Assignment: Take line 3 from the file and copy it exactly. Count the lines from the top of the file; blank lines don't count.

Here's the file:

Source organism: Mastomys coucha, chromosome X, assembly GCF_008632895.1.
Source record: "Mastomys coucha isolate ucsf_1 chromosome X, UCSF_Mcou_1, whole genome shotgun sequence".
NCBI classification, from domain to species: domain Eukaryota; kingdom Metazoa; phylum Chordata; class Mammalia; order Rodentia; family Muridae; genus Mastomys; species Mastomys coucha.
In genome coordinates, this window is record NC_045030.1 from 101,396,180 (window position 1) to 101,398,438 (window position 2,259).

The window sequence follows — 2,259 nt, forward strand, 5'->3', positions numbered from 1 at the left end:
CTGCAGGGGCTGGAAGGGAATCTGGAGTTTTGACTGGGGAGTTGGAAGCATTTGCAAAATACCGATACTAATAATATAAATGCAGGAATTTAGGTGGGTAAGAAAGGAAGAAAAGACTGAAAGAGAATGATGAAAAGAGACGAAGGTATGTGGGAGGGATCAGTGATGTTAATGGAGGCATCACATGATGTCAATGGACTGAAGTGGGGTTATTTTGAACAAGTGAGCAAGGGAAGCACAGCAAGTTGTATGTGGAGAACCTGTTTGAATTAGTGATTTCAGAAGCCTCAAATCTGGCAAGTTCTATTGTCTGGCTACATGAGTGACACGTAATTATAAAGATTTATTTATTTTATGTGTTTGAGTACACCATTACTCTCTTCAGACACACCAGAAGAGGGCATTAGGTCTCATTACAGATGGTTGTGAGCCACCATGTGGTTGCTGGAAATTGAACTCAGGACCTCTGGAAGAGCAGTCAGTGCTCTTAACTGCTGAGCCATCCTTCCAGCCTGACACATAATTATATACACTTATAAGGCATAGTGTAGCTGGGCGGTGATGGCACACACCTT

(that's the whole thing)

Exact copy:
NCBI classification, from domain to species: domain Eukaryota; kingdom Metazoa; phylum Chordata; class Mammalia; order Rodentia; family Muridae; genus Mastomys; species Mastomys coucha.